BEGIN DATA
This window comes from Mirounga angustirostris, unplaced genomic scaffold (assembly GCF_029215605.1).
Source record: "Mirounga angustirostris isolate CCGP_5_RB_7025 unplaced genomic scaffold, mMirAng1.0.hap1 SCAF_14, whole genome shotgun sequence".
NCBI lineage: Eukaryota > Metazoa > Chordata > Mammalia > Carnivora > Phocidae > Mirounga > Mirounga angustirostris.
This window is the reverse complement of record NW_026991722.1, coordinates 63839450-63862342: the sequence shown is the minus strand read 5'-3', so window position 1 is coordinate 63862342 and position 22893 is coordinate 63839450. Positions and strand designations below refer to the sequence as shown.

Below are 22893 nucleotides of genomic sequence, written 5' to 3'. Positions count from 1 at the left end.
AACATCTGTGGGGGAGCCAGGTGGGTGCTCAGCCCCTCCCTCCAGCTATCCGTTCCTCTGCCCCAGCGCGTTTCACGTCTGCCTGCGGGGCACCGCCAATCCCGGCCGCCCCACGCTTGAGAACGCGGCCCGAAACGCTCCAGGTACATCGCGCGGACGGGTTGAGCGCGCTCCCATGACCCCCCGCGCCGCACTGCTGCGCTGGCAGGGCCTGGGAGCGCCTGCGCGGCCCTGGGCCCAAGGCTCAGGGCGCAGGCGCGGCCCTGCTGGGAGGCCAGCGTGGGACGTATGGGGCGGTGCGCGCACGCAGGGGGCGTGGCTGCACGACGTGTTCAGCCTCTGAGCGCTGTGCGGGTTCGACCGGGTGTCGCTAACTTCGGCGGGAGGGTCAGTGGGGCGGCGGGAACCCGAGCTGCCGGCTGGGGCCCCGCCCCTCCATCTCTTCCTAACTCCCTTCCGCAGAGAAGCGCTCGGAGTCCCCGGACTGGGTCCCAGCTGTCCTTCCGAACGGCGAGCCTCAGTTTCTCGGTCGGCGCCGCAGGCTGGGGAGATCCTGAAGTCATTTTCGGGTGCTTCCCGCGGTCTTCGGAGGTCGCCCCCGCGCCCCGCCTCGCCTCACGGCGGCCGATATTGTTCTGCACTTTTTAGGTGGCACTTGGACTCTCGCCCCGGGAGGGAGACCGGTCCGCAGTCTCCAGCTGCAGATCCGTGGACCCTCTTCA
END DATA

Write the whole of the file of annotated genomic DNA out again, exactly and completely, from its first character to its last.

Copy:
This window comes from Mirounga angustirostris, unplaced genomic scaffold (assembly GCF_029215605.1).
Source record: "Mirounga angustirostris isolate CCGP_5_RB_7025 unplaced genomic scaffold, mMirAng1.0.hap1 SCAF_14, whole genome shotgun sequence".
NCBI lineage: Eukaryota > Metazoa > Chordata > Mammalia > Carnivora > Phocidae > Mirounga > Mirounga angustirostris.
This window is the reverse complement of record NW_026991722.1, coordinates 63839450-63862342: the sequence shown is the minus strand read 5'-3', so window position 1 is coordinate 63862342 and position 22893 is coordinate 63839450. Positions and strand designations below refer to the sequence as shown.

Below are 22893 nucleotides of genomic sequence, written 5' to 3'. Positions count from 1 at the left end.
AACATCTGTGGGGGAGCCAGGTGGGTGCTCAGCCCCTCCCTCCAGCTATCCGTTCCTCTGCCCCAGCGCGTTTCACGTCTGCCTGCGGGGCACCGCCAATCCCGGCCGCCCCACGCTTGAGAACGCGGCCCGAAACGCTCCAGGTACATCGCGCGGACGGGTTGAGCGCGCTCCCATGACCCCCCGCGCCGCACTGCTGCGCTGGCAGGGCCTGGGAGCGCCTGCGCGGCCCTGGGCCCAAGGCTCAGGGCGCAGGCGCGGCCCTGCTGGGAGGCCAGCGTGGGACGTATGGGGCGGTGCGCGCACGCAGGGGGCGTGGCTGCACGACGTGTTCAGCCTCTGAGCGCTGTGCGGGTTCGACCGGGTGTCGCTAACTTCGGCGGGAGGGTCAGTGGGGCGGCGGGAACCCGAGCTGCCGGCTGGGGCCCCGCCCCTCCATCTCTTCCTAACTCCCTTCCGCAGAGAAGCGCTCGGAGTCCCCGGACTGGGTCCCAGCTGTCCTTCCGAACGGCGAGCCTCAGTTTCTCGGTCGGCGCCGCAGGCTGGGGAGATCCTGAAGTCATTTTCGGGTGCTTCCCGCGGTCTTCGGAGGTCGCCCCCGCGCCCCGCCTCGCCTCACGGCGGCCGATATTGTTCTGCACTTTTTAGGTGGCACTTGGACTCTCGCCCCGGGAGGGAGACCGGTCCGCAGTCTCCAGCTGCAGATCCGTGGACCCTCTTCA